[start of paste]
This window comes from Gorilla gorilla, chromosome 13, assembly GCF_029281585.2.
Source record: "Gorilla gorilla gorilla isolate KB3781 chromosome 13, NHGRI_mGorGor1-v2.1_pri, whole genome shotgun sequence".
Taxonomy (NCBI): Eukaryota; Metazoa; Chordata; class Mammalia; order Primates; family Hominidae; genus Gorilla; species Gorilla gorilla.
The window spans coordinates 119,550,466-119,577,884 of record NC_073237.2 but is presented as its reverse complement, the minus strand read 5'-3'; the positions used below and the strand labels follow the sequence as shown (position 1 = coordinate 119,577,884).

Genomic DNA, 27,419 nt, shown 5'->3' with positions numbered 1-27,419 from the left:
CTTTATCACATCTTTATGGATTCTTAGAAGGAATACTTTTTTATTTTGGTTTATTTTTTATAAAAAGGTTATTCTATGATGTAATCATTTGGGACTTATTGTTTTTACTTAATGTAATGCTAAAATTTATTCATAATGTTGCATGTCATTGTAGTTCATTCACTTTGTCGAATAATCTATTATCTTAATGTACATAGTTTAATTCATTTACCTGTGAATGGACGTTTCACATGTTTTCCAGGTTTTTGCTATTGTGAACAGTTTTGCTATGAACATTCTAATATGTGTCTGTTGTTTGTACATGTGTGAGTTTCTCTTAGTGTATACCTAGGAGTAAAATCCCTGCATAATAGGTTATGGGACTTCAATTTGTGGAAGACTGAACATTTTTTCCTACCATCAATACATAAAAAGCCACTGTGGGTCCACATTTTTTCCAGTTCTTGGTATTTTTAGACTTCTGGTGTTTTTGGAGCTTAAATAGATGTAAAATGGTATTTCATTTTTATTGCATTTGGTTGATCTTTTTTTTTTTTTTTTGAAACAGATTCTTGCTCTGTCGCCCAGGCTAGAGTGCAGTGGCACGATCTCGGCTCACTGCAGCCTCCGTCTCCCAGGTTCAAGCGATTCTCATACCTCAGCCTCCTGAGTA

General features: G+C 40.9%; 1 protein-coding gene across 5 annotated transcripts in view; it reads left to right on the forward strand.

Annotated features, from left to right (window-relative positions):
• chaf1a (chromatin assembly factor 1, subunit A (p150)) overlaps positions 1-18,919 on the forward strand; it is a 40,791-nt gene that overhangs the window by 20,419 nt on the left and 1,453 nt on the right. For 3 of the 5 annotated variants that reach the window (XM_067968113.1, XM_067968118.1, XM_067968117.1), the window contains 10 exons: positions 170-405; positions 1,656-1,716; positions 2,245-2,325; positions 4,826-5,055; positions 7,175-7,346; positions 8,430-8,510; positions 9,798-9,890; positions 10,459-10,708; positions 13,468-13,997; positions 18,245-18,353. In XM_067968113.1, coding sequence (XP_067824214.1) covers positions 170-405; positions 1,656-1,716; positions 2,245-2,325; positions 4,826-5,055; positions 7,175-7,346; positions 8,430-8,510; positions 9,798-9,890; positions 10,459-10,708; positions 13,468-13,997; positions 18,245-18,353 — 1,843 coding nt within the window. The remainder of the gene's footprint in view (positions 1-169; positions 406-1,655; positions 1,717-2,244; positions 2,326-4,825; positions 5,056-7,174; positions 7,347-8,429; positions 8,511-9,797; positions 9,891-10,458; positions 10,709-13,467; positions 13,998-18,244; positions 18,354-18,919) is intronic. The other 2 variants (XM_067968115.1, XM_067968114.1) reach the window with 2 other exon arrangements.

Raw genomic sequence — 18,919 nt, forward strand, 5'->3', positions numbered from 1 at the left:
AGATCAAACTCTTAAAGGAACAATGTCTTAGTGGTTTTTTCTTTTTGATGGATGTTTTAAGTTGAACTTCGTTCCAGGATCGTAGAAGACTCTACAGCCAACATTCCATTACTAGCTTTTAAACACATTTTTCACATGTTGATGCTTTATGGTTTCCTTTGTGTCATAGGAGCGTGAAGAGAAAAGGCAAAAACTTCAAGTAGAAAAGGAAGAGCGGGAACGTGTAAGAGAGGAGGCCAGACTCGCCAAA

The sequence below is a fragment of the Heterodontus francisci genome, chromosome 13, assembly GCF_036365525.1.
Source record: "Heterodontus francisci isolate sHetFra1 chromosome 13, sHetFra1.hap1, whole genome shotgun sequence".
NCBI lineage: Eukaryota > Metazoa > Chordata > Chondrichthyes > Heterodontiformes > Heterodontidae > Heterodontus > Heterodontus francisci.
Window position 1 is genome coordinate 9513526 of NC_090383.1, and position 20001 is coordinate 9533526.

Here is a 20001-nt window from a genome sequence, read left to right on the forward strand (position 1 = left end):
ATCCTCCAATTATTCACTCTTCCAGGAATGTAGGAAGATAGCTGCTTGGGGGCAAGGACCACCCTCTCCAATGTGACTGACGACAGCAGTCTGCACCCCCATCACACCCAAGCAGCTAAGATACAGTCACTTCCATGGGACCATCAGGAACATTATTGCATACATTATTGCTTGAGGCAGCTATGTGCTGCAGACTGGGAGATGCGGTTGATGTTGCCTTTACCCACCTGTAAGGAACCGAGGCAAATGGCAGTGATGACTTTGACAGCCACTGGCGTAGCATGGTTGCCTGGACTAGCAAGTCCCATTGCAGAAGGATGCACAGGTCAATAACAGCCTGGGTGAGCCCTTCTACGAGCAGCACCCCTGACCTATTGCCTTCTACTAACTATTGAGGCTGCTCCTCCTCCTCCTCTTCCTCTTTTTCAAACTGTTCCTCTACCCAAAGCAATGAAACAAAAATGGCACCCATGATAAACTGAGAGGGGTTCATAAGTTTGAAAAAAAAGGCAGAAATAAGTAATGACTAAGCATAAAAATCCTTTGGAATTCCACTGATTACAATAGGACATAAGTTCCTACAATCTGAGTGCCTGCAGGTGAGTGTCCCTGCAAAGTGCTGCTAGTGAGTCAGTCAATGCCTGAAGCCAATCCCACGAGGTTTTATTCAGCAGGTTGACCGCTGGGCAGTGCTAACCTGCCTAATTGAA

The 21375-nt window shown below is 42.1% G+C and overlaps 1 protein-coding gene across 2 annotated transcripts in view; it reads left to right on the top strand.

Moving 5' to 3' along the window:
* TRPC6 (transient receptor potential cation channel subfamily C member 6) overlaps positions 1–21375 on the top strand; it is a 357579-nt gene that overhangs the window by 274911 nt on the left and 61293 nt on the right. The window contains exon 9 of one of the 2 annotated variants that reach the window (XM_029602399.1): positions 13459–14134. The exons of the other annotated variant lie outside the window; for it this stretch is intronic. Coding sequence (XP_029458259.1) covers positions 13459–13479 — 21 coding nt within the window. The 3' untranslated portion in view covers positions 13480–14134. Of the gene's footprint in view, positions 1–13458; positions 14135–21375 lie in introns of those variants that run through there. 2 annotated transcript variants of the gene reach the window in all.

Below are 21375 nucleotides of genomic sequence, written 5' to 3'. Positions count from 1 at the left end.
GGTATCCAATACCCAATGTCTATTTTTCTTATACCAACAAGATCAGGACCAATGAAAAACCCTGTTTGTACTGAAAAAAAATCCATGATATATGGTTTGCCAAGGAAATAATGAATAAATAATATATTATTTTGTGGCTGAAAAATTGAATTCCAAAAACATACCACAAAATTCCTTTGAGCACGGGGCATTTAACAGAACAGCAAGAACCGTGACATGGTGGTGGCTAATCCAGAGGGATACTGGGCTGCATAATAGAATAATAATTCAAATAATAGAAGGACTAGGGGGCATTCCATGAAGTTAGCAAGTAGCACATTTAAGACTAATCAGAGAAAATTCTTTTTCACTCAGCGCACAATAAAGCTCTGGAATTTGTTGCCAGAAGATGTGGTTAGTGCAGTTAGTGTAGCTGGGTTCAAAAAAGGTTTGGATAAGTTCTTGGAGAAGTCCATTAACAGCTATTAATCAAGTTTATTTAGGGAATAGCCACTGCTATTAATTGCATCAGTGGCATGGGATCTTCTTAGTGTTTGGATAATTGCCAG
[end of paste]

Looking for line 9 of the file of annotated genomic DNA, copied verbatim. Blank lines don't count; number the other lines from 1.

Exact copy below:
• chaf1a (chromatin assembly factor 1, subunit A (p150)) overlaps positions 1-18,919 on the forward strand; it is a 40,791-nt gene that overhangs the window by 20,419 nt on the left and 1,453 nt on the right. For 3 of the 5 annotated variants that reach the window (XM_067968113.1, XM_067968118.1, XM_067968117.1), the window contains 10 exons: positions 170-405; positions 1,656-1,716; positions 2,245-2,325; positions 4,826-5,055; positions 7,175-7,346; positions 8,430-8,510; positions 9,798-9,890; positions 10,459-10,708; positions 13,468-13,997; positions 18,245-18,353. In XM_067968113.1, coding sequence (XP_067824214.1) covers positions 170-405; positions 1,656-1,716; positions 2,245-2,325; positions 4,826-5,055; positions 7,175-7,346; positions 8,430-8,510; positions 9,798-9,890; positions 10,459-10,708; positions 13,468-13,997; positions 18,245-18,353 — 1,843 coding nt within the window. The remainder of the gene's footprint in view (positions 1-169; positions 406-1,655; positions 1,717-2,244; positions 2,326-4,825; positions 5,056-7,174; positions 7,347-8,429; positions 8,511-9,797; positions 9,891-10,458; positions 10,709-13,467; positions 13,998-18,244; positions 18,354-18,919) is intronic. The other 2 variants (XM_067968115.1, XM_067968114.1) reach the window with 2 other exon arrangements.